It looks like you're using an Ad Blocker.

Please white-list or disable in your ad-blocking tool.

Thank you.


Some features of ATS will be disabled while you continue to use an ad-blocker.


Simulation Hypothesis hinted at In theology with emphasis on how to upload.

page: 1
<<   2 >>

log in


posted on Aug, 3 2021 @ 07:27 AM
Simulation Hypothesis hinted at In theology with emphasis on finding and transferring to hardware within the base reality.

I will explain how most forms of Theology seem to describe a simulated universe with a software often interacting with various forms of software to build and test useful applications within and how we can transfer our “program” into the base reality. At the same time I will also cover how our reality came into existence (including the universe, space, time, and matter) and what the purpose of all of it is.Next I will explain how the Christian perspective of the Trinity actually confirms all of this.

posted on Aug, 3 2021 @ 07:28 AM
We see in many ancient belief systems, both philosophies and religions, an underlying belief that this universe is not real but is I’m fact important, and that there is something much more important just beyond the vail of this reality. It’s only within the last hundred years that we have had the technical frame of reference to understand how this could possibly work.
I promised to explain how ancient belief systems attempt to describe a simulated universe. Let’s start with philosophies. There is a philosophy called Solipsism in which one believes there is nothing other than themselves, and that everything is put here for their sake. Most children seem to have this pattern of thinking.
This was later upgraded in a way which deletes the moral complications of those theory by a man named Ludwig Boltzmann who proposed that it is more likely that a brain could temporarily flash into existence (with a lifetime of false memory and sensory input) than to have an entire universe to form and grow to develop an entire species of humans and everything else on Earth which we see now. This highlights the improbably of the existence of a real universe.
Now a more relevant and the most obvious case to bring forward is Plato’s Cave, in which a number of people are chained up facing a blank wall at the back of the cave so that they can not look away. Then objects pass in front of the cave projecting shadows on the wall. Having never seen the outside world, these people give names to the shadows and work to understand how they function and interact.
To take Plato’s cave to a more modern level, we arrive at the film titled “The Matrix” which has humans wired into a computer and their brains connected to a simulation. This movie has strong Christian parallels and concepts throughout it, and it is certainly not a Christian film.
This brings us to another point, it’s not just ancient philosophy and modern films which hold this idea. Many ancient religions tell us the same thing, that there is something more real going on than just what we experience, that ultimately nothing in this world will matter apart from your own choices. And that’s usually rather or not you choose to obey laws handed down by one or more gods, and to admit to atone for sins in some prescribed way when you fail to do so. And that is the key to why we are here in this simulated universe.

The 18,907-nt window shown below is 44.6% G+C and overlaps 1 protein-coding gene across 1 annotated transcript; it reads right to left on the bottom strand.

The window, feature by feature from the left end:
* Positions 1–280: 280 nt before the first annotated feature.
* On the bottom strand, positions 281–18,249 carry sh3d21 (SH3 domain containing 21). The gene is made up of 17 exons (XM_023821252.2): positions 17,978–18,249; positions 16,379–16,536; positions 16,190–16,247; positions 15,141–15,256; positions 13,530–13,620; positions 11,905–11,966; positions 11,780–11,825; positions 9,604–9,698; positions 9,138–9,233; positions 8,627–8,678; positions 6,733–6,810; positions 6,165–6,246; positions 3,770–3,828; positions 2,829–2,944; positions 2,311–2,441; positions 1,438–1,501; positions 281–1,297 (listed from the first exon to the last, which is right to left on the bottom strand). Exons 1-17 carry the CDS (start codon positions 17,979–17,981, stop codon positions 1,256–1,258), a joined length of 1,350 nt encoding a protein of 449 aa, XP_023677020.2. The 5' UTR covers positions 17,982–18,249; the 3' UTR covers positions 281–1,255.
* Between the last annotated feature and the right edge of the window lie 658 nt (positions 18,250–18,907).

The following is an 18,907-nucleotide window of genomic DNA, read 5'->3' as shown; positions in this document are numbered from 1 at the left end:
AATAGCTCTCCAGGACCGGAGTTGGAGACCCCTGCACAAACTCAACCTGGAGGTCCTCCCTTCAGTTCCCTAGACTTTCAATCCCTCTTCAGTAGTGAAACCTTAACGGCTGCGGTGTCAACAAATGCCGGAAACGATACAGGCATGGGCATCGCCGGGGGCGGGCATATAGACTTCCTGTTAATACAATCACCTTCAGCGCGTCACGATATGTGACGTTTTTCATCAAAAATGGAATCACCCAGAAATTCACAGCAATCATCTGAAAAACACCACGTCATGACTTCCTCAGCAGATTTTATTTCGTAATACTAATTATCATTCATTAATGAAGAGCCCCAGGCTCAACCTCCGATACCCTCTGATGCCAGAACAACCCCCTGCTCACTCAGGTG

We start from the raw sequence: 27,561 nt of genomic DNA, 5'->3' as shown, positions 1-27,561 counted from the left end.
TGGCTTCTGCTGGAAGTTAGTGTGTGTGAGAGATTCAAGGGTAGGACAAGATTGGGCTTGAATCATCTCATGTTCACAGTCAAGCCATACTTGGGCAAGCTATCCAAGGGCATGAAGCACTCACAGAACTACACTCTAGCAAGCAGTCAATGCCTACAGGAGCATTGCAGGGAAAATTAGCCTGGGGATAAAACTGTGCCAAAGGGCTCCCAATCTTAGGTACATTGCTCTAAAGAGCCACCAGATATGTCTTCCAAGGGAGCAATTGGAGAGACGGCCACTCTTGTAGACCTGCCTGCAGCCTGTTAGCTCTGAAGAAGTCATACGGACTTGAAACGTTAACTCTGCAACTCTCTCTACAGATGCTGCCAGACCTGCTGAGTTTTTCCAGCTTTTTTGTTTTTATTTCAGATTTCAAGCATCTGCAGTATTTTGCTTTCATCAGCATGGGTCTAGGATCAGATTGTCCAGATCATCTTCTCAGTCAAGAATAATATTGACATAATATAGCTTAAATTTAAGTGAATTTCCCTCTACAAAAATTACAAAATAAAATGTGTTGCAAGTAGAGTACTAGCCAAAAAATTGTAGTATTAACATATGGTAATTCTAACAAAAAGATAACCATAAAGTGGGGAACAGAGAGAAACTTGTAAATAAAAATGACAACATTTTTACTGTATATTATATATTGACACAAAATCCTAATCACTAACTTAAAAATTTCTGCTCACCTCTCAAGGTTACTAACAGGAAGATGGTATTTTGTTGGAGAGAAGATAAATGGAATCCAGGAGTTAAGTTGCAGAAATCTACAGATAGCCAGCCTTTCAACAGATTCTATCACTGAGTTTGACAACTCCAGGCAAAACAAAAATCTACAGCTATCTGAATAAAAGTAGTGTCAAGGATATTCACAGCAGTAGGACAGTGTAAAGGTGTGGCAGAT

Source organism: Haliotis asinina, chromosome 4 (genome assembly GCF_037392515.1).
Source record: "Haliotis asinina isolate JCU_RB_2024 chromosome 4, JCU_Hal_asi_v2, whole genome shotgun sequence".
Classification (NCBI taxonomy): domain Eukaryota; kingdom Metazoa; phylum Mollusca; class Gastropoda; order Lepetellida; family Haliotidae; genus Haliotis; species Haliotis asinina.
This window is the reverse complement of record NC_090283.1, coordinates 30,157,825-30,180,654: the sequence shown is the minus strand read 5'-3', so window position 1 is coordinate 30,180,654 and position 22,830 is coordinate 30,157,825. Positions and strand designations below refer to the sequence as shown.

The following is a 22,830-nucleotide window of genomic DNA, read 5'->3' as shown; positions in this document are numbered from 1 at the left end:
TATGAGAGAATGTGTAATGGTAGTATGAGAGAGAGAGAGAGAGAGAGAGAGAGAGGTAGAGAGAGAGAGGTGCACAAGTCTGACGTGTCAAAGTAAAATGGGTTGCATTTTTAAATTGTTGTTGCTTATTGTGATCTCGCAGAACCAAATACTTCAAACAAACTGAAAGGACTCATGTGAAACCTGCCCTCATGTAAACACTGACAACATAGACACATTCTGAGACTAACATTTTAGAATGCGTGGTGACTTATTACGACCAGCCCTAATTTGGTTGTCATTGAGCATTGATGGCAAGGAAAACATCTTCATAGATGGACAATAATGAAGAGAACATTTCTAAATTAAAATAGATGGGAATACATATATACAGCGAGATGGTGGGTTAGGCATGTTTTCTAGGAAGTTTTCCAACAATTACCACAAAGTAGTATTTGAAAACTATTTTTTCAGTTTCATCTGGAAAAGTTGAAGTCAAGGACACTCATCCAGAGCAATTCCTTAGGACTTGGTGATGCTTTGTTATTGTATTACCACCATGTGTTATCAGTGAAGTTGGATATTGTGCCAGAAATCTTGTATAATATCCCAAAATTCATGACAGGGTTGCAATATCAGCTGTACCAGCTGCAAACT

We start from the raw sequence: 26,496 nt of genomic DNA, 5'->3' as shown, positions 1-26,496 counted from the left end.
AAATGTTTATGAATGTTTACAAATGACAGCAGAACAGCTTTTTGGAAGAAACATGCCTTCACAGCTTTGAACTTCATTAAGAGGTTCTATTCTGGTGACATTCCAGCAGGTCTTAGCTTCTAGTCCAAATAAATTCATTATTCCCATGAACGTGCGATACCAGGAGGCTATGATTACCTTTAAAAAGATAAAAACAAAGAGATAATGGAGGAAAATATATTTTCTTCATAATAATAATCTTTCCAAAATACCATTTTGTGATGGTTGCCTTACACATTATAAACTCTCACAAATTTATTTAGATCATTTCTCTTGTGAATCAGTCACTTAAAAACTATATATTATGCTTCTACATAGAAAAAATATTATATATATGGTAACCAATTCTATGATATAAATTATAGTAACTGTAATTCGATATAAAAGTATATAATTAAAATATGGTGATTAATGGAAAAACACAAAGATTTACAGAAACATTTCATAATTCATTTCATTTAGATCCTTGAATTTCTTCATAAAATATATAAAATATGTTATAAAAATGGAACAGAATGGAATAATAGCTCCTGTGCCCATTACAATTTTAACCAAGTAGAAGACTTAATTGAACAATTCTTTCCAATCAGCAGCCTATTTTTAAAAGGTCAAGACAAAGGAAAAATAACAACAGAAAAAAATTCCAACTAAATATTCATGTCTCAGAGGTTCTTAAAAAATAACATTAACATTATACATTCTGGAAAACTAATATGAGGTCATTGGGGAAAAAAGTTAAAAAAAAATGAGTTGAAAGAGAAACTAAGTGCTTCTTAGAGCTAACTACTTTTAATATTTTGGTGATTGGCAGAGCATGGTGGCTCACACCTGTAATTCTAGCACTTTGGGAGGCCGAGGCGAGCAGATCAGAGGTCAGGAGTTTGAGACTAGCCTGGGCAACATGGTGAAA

posted on Aug, 3 2021 @ 07:30 AM
Abrahamic Faith Tradition
I promise that you do not have to be religious to read this, and I’ll explain which parts of which religions play a key part when used as metaphors for understanding the nature of the simulation. So let’s first look at the view of how the universe came into according to the Abrahamic faith tradition (accepted by Jews, Christians, and Muslims) a moment.
In the beginning God created the heavens and the earth.
Genesis 1:1 NET
This does not say how God created the Heavens (meaning Universe in this verse) or the Earth, but the next verse gives some insight into how this happened.
Now the earth was without shape and empty, and darkness was over the surface of the watery deep, but the Spirit of God was moving over the surface of the water. God said, “Let there be light.” And there was light! God saw that the light was good, so God separated the light from the darkness. God called the light “day” and the darkness “night.” There was evening, and there was morning, marking the first day.
Genesis 1:2‭-‬5 NET‬‬‬‬‬‬
In this account, God simply says it and it happens. We have voice dictation on computers and other devices. We can say “Lights On” and if you have the right hardware the lights will come on. Consider an advanced Integrated development environment (IDE) with some kind of voice input. It would be a bit difficult with the programing languages which we use, but not impossible and perhaps God uses something more advanced. Notice that the Sun was not created yet, but the light was? That’s easy because photons existed before the Sun of course, however the day and night cycles on Earth, and all done in 24 hours? This sounds like videogame development, but it’s not finished yet.